The Man Who Had Elbows Made of Rain

eventually came to resent being called in
to areas of drought, asked to wave or
do the chicken dance in cornfields
and flower gardens for no pay, only
a potluck dinner at the local church.
He thought about charging money —
it didn’t seem right, though he
couldn’t say why. Weren’t there
plenty of other freaks who happily
profited from the calamities of
their birth — an extra head, say,
or lobster claws, or a beard
where no beard should be? Still,
he never got over the feeling that,
inconvenient though it was, and
as many things as he ruined —
clothes, books, a velvet couch —
it was a gift to have rain elbows,
and the gift was meant to be shared.
So he always got up (with a sigh),
he always answered the phone, and
he always went — time after time
after desperate, dry time.

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Care Instructions

And this is what your goldfish will eat:

pellets
bloodworms
daphnia
peas
broccoli
cucumber
orange slices
watermelon
raspberries
a gel made from squid and algae, in your microwave
an expensive grass plant that was supposed to cover the tank like a lawn
a moss ball that was supposed to live for several years and symbolize everlasting love
little bits of all of the above, picked out of the stones

And this is what it will mean to take care of someone:

the twice-daily feeding, the rush to the front,
the rubbery, muscular ecstasy at the sight of you,
the bringer of the food, the face through the glass.

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Holy Balls!

That was the only thing I could think of to say,
really, that entire summer. Eventually, someone
made me a Holy Balls! T-shirt, which I still have,
maybe, unless I gave it to my ex-boyfriend, Chuck,
while we were still dating, and he never gave it back.
That would be just like him — and just like me, to
go and lose something like that. I think about this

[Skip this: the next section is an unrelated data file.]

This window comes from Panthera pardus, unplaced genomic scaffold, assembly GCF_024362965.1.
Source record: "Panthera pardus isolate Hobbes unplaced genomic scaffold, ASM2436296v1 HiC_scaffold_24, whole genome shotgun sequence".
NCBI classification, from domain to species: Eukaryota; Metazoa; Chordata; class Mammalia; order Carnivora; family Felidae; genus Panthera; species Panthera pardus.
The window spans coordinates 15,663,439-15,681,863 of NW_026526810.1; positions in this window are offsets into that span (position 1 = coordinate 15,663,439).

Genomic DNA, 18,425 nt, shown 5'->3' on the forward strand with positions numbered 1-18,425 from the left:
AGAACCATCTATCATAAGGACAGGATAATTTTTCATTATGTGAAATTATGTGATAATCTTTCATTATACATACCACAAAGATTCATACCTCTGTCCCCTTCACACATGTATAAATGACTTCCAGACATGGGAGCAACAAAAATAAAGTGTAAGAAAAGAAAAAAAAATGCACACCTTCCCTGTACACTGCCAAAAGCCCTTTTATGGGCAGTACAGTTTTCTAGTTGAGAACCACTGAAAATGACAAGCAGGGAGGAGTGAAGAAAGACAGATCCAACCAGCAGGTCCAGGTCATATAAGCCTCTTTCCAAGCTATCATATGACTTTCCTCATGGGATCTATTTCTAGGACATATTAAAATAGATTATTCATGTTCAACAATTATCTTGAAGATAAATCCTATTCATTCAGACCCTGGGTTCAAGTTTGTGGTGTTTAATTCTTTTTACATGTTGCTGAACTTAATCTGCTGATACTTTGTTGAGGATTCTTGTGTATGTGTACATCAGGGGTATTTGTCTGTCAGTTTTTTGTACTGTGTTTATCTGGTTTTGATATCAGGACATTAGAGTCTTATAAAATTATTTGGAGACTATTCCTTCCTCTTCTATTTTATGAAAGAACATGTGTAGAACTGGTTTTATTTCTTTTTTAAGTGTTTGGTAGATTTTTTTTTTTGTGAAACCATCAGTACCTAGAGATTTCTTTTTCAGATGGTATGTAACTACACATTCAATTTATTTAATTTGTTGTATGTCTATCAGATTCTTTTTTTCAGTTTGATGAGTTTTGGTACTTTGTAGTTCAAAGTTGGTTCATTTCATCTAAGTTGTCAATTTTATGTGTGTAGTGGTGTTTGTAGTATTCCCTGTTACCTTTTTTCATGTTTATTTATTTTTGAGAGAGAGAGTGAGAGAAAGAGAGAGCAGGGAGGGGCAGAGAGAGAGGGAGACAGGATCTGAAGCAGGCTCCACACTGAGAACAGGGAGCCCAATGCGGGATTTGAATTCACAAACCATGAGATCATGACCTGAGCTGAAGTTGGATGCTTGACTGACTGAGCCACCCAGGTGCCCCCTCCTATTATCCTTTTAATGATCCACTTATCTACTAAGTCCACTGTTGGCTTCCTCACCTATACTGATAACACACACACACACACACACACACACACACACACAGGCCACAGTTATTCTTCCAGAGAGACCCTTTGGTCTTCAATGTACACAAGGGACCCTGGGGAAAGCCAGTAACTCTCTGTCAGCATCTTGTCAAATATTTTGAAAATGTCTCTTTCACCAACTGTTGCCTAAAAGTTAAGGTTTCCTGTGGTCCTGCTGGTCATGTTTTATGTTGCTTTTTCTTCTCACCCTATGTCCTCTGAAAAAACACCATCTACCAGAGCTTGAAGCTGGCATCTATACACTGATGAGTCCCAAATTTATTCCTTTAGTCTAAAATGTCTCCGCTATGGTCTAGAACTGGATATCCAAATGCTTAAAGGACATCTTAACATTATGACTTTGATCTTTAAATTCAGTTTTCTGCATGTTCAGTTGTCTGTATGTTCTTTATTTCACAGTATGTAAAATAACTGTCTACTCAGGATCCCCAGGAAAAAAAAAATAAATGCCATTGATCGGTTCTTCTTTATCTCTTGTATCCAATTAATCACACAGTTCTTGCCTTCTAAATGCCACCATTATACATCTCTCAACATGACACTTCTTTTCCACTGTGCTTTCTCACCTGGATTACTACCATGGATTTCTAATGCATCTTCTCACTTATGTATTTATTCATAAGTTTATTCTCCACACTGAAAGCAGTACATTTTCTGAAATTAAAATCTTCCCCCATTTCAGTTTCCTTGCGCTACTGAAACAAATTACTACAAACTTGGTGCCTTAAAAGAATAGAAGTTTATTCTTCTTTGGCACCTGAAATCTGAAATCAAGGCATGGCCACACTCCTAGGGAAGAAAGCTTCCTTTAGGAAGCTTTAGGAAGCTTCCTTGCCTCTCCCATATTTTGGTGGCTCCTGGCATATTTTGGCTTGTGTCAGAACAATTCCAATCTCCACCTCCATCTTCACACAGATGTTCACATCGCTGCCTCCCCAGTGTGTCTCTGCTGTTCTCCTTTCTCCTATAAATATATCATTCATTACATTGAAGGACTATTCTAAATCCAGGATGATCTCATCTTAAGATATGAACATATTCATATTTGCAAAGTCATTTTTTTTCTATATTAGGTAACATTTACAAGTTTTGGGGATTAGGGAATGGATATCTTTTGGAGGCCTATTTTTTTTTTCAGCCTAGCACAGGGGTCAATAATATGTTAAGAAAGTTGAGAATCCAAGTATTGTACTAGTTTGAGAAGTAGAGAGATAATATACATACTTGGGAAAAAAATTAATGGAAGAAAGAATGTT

all the time: Why we keep some things (a shelf full
of margarine lids, say) and let other things go.
A T-shirt shut up in a drawer somewhere, so it can
never speak to us or anyone else about that time
and place — who we were then, who was with us,
what we all said.

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Do You Follow?

Do you follow my logic here?
I mean, are you and I in
cosmic sympathy — do we
listen to the same music
of the same spheres? Do we
make a shape together,
other than the shadows
of ourselves? Is this
where my bats want to
roost, under your eaves?
Do you have bats, too —
and can we ever get down
to brass tacks, something
like real conversation,
as one pink cloudbank
slides toward another?

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Some Monkeys Chose Not to Evolve

It is optional that I join
The Family of Man,
shed my tail, begin eating
something other than fruit.
It is optional, and yes,
it is an option, and yes,
I’m strongly considering it.
But first, I want to know
what I’ll gain from this,
other than power (a tail
is pretty powerful, too,
you know), heart disease,
a few material comforts.
Will I have to destroy
my nest of leaves, never
make another? Because
let me tell you, that’s
not the worst way —
making a nest — to pass
the last hour of day/
first hour of night.
I’ve heard it said
that this is happening
whether we like it
or not — that choice
is an illusion against
this force of nature.
I don’t understand that
as well as I understand
figs. I don’t need that
as much as I need leaves.

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Phantom Fish

The ghost of a goldfish
after
its small body
succumbed
to our mistaken care,
was placed in a jar
on the mantel
until we could get to it,
the bitter task of
tossing it into the lagoon,
a dead, diseased fish
to possibly infect, kill
other fish —
another mistake.
So many compound errors
when we intended only care,
at least a measure of love.
And now the lagoon is to be
poisoned,
all the fish killed
and others put in —
bass, maybe, or sunfish,
I don’t know. But I do know
it won’t be carp or koi, or
a whole neighborhood’s cast-off
goldfish, the living and the dead.
Somehow, this too, feels like
a failure,
as if our goldfish is
no longer welcome there,
in the resting place we chose,
not even in phantom form,
the remembering bones
of other fish.

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I Once Watched a Ballroom Dance Competition on PBS

In some other time that I cannot now place,
I once watched a ballroom dance competition on PBS
until it all began to make sense — the hairspray
and bright blush, the spangles and flesh-colored
nylon panels — as necessary equipment for
what was certainly a sport, like ice skating
without blades, or dressage in which the partners
are both at least nominally of the same species
and one does not ride atop the other’s back,
except in rare moments when, say, the woman is
lofted onto the man’s shoulders, spun across
his upper back, then set down with a gentleness
that must be at least a bit deceptive. Bones
are involved, and sweat, and ragged breath,
as well as a workmanlike decorum that denies
any notion of sex. This, even as they dance
around it, sex, with roses in their teeth,
in a parlor ringed by judges, held up by
an artifice that is stronger, more fragile
than any of us is ever allowed to see.

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